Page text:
Religion is an important aspect of identity and society in Guyana. In 2012 the population was 63% Christian, 25% Hindu, 7% Muslim. Religions are reflected by East Indian, African, Chinese, and European ancestry, as well as a significant indigenous population. Members of all ethnic groups are well represented in all religious groups, with two exceptions: most Hindus are Indo-Guyanese, and nearly all Rastafarians are Afro-Guyanese people. Foreign missionaries from many religious groups are present. Christianity has historically been associated with Afro-Guyanese.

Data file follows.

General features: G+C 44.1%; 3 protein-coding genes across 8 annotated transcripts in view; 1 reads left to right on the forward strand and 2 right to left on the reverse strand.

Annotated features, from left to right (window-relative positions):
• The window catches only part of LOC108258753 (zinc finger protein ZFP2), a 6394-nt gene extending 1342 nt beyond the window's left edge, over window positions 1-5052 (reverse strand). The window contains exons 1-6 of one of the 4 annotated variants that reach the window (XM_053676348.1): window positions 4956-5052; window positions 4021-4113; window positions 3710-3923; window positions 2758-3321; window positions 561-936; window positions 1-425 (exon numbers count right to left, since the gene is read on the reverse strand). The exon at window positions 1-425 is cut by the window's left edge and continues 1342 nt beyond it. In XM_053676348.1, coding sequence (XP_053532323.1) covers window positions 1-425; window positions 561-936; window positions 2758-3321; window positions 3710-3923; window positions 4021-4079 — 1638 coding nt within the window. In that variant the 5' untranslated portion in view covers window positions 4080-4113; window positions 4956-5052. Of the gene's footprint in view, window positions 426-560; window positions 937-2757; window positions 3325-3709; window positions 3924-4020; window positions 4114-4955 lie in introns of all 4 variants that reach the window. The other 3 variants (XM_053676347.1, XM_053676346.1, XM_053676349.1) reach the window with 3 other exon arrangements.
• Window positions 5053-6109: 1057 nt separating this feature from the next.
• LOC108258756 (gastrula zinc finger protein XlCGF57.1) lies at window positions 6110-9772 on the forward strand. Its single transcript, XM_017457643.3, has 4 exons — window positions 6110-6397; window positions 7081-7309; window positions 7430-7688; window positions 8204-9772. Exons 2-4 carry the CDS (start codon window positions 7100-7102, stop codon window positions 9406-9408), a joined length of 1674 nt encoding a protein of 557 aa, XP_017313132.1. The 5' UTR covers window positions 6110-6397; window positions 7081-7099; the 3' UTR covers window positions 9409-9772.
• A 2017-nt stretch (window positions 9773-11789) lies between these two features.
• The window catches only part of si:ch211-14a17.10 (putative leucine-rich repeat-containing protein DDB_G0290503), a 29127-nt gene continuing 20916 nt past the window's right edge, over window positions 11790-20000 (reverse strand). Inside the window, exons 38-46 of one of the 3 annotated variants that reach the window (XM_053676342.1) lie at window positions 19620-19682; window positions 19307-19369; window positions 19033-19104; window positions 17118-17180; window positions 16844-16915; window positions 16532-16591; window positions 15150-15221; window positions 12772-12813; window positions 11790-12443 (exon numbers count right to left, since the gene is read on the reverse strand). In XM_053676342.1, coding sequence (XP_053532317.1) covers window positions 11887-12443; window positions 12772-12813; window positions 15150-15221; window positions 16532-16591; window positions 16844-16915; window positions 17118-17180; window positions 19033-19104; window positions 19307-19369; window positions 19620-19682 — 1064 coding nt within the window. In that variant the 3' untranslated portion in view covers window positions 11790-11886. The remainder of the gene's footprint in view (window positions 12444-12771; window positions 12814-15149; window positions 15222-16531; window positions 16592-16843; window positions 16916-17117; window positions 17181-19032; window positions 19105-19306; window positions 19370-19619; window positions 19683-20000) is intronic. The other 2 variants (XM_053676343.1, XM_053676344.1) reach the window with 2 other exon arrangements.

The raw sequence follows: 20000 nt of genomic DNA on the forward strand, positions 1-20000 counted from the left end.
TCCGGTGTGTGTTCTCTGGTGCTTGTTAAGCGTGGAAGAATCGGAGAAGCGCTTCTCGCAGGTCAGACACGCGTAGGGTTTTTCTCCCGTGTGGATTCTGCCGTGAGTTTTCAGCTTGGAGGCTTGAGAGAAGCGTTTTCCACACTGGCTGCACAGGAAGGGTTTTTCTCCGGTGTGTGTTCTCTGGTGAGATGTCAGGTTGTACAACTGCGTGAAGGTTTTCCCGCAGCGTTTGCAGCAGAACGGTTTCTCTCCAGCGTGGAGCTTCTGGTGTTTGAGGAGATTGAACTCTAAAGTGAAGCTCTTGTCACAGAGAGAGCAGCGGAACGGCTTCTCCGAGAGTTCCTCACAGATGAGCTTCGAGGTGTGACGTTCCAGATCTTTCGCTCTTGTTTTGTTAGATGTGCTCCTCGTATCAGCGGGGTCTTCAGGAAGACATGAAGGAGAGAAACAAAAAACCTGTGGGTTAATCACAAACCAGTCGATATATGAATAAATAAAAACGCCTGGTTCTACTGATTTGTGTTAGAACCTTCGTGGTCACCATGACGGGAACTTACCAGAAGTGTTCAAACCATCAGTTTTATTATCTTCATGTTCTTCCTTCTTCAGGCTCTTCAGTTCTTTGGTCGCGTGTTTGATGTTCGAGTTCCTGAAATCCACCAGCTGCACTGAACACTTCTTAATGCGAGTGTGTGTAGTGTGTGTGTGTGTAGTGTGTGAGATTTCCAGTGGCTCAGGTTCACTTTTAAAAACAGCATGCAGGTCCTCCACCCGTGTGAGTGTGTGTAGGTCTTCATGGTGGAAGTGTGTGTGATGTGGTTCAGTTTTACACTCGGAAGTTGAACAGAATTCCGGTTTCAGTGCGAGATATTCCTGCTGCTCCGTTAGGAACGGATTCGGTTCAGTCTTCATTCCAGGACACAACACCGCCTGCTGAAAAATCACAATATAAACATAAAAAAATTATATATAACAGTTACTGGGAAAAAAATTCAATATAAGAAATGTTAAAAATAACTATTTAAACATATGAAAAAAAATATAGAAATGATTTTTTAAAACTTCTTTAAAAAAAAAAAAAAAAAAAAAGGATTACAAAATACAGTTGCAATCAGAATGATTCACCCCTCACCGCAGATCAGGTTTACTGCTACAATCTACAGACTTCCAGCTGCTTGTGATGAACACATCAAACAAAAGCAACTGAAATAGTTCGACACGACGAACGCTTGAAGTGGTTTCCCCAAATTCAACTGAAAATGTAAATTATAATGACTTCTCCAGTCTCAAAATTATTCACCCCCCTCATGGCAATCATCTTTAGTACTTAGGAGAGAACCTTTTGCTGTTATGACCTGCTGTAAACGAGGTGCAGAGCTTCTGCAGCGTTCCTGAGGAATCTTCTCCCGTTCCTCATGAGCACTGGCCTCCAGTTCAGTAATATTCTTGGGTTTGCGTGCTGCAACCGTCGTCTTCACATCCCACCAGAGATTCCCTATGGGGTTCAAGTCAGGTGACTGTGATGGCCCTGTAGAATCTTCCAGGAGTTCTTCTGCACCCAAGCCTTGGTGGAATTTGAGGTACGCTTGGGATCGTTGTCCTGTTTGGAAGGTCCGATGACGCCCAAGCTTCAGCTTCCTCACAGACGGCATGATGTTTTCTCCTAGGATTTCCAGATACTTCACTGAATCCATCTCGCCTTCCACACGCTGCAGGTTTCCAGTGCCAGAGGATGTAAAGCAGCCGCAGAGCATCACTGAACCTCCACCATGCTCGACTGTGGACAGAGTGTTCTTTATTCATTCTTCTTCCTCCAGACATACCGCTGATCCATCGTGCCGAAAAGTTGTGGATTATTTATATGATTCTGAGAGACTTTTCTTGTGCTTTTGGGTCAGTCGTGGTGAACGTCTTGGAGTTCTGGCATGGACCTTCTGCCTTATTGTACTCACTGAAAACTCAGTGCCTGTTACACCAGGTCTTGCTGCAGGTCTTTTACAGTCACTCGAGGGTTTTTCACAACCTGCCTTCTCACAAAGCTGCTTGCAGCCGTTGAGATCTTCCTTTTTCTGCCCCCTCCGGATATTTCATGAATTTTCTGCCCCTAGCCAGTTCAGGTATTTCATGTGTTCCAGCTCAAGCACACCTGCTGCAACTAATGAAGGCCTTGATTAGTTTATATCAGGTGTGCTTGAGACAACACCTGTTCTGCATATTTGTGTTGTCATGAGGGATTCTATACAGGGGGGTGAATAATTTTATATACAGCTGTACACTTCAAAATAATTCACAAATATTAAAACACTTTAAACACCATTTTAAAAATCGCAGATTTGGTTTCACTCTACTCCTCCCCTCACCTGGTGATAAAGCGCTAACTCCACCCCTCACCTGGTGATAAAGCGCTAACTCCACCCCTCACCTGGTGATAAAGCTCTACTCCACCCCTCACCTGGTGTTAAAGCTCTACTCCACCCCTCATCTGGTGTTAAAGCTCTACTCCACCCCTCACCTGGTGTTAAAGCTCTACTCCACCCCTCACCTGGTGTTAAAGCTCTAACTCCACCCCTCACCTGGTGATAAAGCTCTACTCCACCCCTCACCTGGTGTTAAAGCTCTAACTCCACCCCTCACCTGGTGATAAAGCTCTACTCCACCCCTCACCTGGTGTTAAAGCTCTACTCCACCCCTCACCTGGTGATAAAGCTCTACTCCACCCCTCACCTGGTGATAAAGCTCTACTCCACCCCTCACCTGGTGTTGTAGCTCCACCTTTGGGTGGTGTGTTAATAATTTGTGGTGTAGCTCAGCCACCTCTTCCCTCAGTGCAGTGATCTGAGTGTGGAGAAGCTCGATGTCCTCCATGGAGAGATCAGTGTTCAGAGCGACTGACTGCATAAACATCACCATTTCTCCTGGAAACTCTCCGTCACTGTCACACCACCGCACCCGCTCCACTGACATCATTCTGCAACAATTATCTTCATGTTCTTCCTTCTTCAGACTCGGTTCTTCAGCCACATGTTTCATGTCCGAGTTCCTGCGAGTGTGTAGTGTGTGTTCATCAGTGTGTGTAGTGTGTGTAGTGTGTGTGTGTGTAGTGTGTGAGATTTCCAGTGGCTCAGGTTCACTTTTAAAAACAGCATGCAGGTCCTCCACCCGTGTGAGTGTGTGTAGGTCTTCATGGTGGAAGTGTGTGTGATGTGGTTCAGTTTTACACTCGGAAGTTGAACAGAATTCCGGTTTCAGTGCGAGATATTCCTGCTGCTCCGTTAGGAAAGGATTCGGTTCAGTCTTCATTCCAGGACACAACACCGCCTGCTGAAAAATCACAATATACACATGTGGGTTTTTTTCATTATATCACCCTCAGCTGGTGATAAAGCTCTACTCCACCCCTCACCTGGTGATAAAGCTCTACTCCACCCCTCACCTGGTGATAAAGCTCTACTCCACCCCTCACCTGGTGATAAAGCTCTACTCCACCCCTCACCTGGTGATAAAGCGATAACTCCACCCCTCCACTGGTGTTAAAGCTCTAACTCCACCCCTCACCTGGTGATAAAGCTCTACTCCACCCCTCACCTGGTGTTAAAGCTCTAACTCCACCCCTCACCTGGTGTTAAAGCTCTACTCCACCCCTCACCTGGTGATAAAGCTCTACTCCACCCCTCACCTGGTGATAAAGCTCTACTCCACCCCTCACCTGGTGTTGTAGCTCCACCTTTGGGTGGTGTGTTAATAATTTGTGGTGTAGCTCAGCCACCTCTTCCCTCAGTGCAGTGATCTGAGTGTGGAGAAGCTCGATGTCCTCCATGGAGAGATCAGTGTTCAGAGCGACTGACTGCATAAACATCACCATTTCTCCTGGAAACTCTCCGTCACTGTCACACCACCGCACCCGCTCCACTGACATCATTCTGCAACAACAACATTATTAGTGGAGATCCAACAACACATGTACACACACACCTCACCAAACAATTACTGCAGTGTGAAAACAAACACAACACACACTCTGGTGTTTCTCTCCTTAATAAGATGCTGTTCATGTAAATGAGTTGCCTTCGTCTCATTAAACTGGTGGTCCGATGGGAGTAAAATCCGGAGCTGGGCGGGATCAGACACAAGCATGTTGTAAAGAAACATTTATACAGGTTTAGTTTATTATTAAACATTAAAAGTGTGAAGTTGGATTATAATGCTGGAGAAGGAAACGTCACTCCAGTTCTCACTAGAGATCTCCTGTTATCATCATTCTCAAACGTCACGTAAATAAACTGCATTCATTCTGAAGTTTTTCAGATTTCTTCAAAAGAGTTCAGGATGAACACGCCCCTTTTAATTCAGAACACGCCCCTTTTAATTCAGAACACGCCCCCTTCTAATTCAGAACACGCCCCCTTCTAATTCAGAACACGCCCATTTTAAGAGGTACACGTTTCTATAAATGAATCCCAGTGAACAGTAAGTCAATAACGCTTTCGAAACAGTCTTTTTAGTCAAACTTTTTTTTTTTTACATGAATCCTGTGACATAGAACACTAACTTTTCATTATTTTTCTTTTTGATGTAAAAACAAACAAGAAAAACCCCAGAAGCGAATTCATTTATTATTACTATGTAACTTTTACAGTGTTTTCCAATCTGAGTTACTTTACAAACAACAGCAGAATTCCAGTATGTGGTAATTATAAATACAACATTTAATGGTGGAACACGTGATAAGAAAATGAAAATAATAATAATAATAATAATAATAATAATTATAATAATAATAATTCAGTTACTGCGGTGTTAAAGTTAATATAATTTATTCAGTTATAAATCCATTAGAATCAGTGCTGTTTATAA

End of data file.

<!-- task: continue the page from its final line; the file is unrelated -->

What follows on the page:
Practice of other beliefs make up 1% of the population, including the Rastafari movement, Buddhism, and the Baháʼí Faith. More than 3% of the population do not profess any religion. Between 1991 and 2012, Hinduism, Islam, Catholicism and Mainline Protestant churches all saw significant decline as the national population grew by 3%. This is in contrast to Pentecostalism, which more than doubled, and less-established Christian groups, which nearly quadrupled in the same period. (Full article...)
Image 12A map created circa 1649 depicting the Guiana region. Territory claimed by Spain in red to the west, Dutch Guiana highlighted in yellow and Portuguese territory in red to the southeast. The mythical Lake Parime is also visible. (from History of Guyana)